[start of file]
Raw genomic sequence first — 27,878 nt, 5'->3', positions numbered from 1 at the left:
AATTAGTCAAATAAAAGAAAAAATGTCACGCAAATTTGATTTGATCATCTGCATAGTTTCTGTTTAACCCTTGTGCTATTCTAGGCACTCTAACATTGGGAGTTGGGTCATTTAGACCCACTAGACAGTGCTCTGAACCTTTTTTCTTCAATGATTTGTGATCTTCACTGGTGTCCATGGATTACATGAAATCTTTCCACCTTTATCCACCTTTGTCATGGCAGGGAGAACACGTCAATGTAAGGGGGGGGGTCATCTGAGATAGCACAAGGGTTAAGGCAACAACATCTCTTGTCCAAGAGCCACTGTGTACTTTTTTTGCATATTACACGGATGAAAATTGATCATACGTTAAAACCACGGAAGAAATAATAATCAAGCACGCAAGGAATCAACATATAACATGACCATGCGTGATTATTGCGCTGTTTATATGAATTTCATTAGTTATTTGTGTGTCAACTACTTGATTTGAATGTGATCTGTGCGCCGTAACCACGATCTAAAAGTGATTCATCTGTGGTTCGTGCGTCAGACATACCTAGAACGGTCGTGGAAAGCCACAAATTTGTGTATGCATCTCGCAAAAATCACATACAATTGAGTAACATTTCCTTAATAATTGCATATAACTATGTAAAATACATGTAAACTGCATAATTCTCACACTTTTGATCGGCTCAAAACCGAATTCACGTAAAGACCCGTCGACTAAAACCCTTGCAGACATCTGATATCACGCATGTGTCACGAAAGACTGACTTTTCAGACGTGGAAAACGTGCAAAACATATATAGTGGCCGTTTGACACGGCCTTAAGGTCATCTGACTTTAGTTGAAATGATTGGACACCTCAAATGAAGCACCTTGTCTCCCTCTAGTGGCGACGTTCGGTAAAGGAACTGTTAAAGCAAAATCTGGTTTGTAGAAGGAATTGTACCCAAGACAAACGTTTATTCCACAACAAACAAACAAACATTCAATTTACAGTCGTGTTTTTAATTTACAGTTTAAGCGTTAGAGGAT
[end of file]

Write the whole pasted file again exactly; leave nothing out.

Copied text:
Raw genomic sequence first — 27,878 nt, 5'->3', positions numbered from 1 at the left:
AATTAGTCAAATAAAAGAAAAAATGTCACGCAAATTTGATTTGATCATCTGCATAGTTTCTGTTTAACCCTTGTGCTATTCTAGGCACTCTAACATTGGGAGTTGGGTCATTTAGACCCACTAGACAGTGCTCTGAACCTTTTTTCTTCAATGATTTGTGATCTTCACTGGTGTCCATGGATTACATGAAATCTTTCCACCTTTATCCACCTTTGTCATGGCAGGGAGAACACGTCAATGTAAGGGGGGGGGTCATCTGAGATAGCACAAGGGTTAAGGCAACAACATCTCTTGTCCAAGAGCCACTGTGTACTTTTTTTGCATATTACACGGATGAAAATTGATCATACGTTAAAACCACGGAAGAAATAATAATCAAGCACGCAAGGAATCAACATATAACATGACCATGCGTGATTATTGCGCTGTTTATATGAATTTCATTAGTTATTTGTGTGTCAACTACTTGATTTGAATGTGATCTGTGCGCCGTAACCACGATCTAAAAGTGATTCATCTGTGGTTCGTGCGTCAGACATACCTAGAACGGTCGTGGAAAGCCACAAATTTGTGTATGCATCTCGCAAAAATCACATACAATTGAGTAACATTTCCTTAATAATTGCATATAACTATGTAAAATACATGTAAACTGCATAATTCTCACACTTTTGATCGGCTCAAAACCGAATTCACGTAAAGACCCGTCGACTAAAACCCTTGCAGACATCTGATATCACGCATGTGTCACGAAAGACTGACTTTTCAGACGTGGAAAACGTGCAAAACATATATAGTGGCCGTTTGACACGGCCTTAAGGTCATCTGACTTTAGTTGAAATGATTGGACACCTCAAATGAAGCACCTTGTCTCCCTCTAGTGGCGACGTTCGGTAAAGGAACTGTTAAAGCAAAATCTGGTTTGTAGAAGGAATTGTACCCAAGACAAACGTTTATTCCACAACAAACAAACAAACATTCAATTTACAGTCGTGTTTTTAATTTACAGTTTAAGCGTTAGAGGAT